What’s Going on in There? Summary and Review

by Lise Eliot

Has What’s Going on in There? by Lise Eliot been sitting on your reading list? Pick up the key ideas in the book with this quick summary.

When a baby is born, it’s a sweet little being, sleeping and dreaming through most of the day. Alas, none of us remember what the world looked like to us in our first years. Wouldn’t it be amazing to find out what was going on in our minds when we were little babies?

Modern research into child psychology and neuroscience can help us in this endeavor. As you'll see in this book summary, children's minds and their perception of the world are formed through an intricate interplay between nature and nurture, beginning even in the womb. So what does the world look like through the eyes of a toddler?

In this summary of What’s Going on in There? by Lise Eliot, you’ll learn

  • why babies like garlic;
  • how babies end up practicing boxing; and
  • which stories babies enjoy listening to.

What’s Going on in There? Key Idea #1: Genetic predisposition and childhood experiences influence an infant’s development.

Picture a ball rolling down a hill. Gravity is pulling the ball downward, but its path might be diverted or changed by a rock or two in its path. Human development works a little like this. The main direction of our development is determined by our genes, but other factors can change the direction of our development, too.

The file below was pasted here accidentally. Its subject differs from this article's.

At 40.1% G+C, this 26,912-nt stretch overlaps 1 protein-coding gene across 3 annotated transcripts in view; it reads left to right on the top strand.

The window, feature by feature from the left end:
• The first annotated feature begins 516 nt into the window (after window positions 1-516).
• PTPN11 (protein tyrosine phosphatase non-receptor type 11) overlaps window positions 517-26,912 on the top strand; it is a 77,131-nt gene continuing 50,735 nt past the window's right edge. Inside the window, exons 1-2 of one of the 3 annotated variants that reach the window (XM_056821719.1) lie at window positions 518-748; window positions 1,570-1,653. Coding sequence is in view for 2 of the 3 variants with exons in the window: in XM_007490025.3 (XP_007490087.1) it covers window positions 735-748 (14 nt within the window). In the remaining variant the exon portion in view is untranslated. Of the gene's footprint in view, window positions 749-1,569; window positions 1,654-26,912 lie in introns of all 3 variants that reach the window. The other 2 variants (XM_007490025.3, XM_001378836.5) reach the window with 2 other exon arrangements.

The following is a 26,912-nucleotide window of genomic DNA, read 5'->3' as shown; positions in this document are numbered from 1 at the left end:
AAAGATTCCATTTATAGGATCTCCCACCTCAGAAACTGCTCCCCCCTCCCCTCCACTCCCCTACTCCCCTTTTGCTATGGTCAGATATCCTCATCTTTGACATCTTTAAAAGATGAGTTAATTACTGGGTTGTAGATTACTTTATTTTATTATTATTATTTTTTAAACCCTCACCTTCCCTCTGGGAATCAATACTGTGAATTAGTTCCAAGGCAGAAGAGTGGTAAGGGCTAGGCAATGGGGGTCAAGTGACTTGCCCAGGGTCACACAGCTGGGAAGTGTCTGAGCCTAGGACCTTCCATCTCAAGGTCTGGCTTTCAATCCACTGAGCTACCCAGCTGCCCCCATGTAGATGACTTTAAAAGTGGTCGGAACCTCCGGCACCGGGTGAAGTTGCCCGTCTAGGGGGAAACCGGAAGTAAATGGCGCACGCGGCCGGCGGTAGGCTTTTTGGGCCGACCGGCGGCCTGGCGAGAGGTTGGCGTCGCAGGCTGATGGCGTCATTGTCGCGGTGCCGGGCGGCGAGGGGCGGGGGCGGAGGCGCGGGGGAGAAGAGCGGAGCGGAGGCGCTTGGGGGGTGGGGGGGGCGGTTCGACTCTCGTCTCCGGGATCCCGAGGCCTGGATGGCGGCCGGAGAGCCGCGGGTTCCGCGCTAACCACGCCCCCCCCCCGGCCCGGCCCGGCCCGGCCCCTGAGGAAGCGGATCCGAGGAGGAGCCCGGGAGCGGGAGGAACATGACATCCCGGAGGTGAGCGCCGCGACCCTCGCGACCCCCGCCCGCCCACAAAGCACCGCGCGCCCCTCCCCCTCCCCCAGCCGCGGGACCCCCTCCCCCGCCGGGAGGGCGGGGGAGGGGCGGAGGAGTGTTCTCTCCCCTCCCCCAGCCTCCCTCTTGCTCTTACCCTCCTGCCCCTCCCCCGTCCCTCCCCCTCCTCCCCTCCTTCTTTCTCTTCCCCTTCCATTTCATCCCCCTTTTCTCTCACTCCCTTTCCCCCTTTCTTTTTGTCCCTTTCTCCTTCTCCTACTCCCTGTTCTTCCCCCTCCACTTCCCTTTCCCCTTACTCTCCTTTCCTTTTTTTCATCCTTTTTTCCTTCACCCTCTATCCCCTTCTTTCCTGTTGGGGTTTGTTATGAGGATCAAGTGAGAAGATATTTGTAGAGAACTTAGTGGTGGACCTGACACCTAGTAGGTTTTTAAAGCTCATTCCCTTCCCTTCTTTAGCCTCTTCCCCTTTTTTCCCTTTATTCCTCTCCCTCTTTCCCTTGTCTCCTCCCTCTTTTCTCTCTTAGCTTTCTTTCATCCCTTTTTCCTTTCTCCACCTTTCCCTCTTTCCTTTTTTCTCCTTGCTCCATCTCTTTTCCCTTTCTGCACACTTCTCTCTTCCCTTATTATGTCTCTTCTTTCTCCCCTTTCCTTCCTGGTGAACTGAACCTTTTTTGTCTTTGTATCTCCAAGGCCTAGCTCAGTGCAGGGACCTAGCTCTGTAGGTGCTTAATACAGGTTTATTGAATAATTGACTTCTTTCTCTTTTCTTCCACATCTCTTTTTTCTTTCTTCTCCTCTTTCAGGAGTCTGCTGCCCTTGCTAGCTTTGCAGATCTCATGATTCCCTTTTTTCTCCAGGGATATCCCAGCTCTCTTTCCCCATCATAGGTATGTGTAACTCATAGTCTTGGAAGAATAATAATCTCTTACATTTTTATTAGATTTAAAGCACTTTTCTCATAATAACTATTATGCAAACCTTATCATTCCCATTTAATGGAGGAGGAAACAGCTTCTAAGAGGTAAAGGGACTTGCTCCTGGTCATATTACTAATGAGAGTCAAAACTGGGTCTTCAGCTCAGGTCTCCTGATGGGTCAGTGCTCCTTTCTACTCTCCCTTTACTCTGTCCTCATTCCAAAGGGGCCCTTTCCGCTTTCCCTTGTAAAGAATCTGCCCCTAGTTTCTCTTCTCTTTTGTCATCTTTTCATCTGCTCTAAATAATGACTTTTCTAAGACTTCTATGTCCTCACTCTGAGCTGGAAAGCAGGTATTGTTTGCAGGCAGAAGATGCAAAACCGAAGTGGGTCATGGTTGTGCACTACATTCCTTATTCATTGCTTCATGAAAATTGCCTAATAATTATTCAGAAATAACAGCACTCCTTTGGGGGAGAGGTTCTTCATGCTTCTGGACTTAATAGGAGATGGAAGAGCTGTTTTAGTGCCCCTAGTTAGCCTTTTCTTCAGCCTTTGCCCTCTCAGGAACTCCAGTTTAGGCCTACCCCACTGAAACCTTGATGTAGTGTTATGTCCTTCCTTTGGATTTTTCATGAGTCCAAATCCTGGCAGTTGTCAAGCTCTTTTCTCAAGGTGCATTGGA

Just 18 weeks after fertilization, the building blocks of a human embryo’s brain are already formed, following a sequence determined by our genes. Our brains begin by first developing the components and capabilities essential to keep us alive, such as controlling our heart rate. More complex components, like those required for imagination and memory, form later on.

Genes also shape the way these different parts of the brain communicate with each other. Neurons connect when our genes cause chemical attractants to be released at the right place and the right time inside our brains.

But after birth, genes aren’t the only factors in human development. Between the ages of one and eight, children produce twice the number of neuronal connections required for healthy brain functionality. Because of this, efficient pathways for cognitive processes must be established, and for their brains to do this, children need nurture.

This need for nurture is critical – if children lack stimulation, the neuronal connections they need for healthy adult life will deteriorate rapidly. This has been known to psychiatrists since the 1940s, when René Spitz conducted an experiment comparing two groups of children.  

Children in the first group had been raised by their mothers in prison, while those in the second group had been taken from their mothers and raised in a nearby nursery. Children who’d grown up in the prison developed normally, thanks to their mothers’ care.

But the children in the nursery, who had been growing up without human contact and intellectually stimulating play, suffered the consequences. Their neuronal connections degenerated, and many developed retardations that impeded their ability to walk and talk by the time they reached the age of three.

What’s Going on in There? Key Idea #2: Pregnancy and birth are two highly influential stages in a child’s development.